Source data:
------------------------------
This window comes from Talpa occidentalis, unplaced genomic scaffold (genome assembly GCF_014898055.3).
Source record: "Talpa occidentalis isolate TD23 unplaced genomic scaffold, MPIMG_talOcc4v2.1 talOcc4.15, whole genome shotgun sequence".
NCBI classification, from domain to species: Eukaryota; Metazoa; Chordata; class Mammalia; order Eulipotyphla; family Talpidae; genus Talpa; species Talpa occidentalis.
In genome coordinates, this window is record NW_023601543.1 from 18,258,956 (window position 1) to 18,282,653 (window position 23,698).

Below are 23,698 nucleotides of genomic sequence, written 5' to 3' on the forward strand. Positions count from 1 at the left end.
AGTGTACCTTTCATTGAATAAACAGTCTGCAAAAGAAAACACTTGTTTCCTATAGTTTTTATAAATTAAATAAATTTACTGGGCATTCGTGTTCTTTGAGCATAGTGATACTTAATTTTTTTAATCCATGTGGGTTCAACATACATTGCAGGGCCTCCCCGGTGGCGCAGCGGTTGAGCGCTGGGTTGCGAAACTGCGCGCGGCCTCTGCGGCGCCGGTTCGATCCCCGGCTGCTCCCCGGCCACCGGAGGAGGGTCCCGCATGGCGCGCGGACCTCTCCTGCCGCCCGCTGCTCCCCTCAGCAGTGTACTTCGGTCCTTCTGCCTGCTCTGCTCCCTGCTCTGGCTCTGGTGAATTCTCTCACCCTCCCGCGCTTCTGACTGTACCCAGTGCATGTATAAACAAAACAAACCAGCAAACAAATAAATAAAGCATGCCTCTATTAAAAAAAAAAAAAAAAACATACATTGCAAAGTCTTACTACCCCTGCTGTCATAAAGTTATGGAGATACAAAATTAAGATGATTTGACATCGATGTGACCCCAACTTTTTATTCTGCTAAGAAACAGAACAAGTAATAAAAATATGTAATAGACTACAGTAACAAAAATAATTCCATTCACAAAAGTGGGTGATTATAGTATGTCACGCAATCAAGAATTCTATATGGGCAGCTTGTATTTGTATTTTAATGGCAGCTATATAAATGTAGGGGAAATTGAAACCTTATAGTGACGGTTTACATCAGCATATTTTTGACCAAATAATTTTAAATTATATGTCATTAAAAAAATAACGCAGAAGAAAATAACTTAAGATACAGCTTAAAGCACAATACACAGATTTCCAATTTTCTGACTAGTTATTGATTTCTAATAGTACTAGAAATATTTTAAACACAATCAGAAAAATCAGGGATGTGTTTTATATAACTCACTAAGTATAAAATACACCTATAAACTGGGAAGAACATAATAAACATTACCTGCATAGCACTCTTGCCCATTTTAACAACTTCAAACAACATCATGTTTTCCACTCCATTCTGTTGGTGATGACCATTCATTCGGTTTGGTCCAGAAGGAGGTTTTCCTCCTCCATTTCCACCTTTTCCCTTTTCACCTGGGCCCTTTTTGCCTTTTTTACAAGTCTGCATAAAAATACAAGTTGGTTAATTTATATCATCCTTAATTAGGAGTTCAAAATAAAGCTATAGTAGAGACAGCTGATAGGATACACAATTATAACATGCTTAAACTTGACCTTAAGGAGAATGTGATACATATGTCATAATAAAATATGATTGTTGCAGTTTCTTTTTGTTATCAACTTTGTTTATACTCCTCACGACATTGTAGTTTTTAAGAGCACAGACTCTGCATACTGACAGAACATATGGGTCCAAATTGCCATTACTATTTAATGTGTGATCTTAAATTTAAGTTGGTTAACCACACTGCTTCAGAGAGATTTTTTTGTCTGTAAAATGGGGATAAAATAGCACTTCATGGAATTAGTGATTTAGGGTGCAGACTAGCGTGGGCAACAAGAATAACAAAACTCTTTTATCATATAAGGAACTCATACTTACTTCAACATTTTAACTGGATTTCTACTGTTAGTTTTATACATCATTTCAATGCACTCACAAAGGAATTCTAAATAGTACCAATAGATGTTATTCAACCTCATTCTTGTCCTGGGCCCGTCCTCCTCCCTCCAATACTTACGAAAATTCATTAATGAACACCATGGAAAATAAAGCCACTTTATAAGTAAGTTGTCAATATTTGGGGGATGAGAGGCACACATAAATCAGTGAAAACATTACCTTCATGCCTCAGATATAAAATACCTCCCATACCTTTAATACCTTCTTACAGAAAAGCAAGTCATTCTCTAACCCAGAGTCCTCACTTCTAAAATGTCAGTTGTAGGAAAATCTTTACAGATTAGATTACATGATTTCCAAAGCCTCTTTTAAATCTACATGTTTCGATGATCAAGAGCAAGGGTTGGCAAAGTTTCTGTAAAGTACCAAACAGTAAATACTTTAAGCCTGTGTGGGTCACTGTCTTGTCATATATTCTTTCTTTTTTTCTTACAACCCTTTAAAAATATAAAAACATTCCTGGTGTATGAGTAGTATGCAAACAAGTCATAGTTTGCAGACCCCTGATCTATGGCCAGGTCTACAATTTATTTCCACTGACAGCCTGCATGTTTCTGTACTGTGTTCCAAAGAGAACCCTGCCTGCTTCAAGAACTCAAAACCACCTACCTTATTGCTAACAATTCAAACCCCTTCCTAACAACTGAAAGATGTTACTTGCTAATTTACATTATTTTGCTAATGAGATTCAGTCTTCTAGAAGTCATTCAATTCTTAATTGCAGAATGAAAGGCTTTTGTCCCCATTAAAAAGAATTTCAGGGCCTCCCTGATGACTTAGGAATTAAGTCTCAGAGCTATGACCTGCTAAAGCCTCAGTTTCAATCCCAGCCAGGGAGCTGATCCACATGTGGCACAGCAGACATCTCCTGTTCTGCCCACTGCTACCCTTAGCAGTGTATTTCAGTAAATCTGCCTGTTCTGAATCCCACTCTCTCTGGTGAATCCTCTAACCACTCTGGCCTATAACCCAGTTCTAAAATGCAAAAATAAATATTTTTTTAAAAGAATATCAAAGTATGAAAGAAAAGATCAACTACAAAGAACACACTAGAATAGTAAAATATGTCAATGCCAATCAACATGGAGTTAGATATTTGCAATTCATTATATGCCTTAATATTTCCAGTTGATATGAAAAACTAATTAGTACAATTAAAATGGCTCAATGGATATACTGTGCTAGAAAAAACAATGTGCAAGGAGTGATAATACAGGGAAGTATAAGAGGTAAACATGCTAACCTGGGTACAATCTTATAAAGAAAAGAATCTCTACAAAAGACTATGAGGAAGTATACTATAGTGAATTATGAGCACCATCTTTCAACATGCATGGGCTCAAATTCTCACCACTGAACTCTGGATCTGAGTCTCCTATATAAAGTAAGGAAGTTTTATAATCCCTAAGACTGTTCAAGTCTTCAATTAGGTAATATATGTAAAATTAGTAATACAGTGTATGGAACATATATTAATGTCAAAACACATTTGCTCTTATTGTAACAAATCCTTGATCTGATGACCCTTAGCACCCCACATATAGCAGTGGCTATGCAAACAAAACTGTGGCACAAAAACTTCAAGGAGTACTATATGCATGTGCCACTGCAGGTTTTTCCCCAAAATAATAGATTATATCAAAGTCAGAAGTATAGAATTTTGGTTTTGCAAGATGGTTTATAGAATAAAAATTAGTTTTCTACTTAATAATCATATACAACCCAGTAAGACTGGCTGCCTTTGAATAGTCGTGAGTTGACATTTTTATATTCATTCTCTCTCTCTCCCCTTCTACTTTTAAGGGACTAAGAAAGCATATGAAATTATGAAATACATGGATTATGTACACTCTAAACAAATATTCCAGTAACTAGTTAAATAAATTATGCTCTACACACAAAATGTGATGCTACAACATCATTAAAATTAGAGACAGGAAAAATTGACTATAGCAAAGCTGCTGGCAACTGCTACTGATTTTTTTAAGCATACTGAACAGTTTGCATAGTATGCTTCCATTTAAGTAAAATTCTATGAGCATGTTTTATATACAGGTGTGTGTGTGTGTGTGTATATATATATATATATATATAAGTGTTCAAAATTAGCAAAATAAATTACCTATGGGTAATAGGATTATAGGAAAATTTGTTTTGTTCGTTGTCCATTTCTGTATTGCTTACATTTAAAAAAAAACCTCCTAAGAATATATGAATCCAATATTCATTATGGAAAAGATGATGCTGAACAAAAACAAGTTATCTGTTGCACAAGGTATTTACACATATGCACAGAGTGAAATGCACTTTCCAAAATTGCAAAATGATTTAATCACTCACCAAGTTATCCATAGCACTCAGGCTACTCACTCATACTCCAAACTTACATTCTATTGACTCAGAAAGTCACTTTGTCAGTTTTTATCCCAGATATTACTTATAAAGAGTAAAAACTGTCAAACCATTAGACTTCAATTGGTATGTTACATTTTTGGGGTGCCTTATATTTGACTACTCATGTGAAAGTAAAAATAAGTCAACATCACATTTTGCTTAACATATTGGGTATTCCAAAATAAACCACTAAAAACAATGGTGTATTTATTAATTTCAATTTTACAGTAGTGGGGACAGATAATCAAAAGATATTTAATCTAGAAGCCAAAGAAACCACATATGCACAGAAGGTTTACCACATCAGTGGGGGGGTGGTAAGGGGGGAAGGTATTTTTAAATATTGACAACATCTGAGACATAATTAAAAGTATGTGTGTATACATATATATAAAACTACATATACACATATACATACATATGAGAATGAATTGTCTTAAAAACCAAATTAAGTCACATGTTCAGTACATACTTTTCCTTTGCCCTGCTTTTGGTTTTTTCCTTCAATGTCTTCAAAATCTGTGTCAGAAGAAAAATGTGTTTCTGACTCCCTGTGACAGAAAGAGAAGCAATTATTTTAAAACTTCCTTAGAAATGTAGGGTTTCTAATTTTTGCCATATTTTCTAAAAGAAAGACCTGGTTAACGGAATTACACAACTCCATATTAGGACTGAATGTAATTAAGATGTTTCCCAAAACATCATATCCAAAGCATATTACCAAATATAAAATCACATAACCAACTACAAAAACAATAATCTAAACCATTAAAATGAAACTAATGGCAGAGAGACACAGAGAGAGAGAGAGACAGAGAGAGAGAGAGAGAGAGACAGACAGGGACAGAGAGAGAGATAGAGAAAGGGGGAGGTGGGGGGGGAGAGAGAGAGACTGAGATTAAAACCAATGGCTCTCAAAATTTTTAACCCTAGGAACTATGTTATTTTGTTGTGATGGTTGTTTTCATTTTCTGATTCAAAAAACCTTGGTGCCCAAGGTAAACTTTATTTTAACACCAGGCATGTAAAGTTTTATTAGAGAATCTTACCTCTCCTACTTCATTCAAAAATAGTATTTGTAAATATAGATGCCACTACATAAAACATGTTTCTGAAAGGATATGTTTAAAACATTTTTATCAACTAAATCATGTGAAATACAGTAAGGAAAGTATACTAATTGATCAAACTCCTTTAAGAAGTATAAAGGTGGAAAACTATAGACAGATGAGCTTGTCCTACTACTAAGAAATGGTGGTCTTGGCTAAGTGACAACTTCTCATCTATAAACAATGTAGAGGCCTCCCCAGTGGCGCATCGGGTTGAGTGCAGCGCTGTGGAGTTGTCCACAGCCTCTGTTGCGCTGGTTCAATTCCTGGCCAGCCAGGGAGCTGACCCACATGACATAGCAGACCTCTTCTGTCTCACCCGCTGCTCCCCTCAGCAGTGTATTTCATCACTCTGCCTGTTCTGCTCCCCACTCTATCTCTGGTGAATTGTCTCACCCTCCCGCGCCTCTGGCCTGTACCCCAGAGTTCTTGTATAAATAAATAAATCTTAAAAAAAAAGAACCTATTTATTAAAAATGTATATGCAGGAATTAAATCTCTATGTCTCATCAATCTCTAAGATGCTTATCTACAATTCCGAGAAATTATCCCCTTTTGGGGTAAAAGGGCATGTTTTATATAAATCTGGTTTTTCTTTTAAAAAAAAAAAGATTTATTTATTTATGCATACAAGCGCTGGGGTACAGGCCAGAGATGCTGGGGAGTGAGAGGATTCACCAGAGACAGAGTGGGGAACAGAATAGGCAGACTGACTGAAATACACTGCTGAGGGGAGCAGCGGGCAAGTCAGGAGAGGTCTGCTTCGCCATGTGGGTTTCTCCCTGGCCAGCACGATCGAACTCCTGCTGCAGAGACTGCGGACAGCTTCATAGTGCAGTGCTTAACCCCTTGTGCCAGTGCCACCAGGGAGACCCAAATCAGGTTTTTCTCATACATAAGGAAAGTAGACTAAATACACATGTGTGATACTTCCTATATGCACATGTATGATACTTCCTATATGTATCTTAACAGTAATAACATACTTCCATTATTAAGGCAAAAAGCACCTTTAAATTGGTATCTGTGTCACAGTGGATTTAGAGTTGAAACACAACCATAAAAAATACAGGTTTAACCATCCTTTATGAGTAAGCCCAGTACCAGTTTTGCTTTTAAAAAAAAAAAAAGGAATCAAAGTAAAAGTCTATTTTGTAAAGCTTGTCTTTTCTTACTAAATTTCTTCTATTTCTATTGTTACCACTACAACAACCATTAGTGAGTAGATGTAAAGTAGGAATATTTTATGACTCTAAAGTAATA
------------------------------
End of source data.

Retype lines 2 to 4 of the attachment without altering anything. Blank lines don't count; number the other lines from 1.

Source record: "Talpa occidentalis isolate TD23 unplaced genomic scaffold, MPIMG_talOcc4v2.1 talOcc4.15, whole genome shotgun sequence".
NCBI classification, from domain to species: Eukaryota; Metazoa; Chordata; class Mammalia; order Eulipotyphla; family Talpidae; genus Talpa; species Talpa occidentalis.
In genome coordinates, this window is record NW_023601543.1 from 18,258,956 (window position 1) to 18,282,653 (window position 23,698).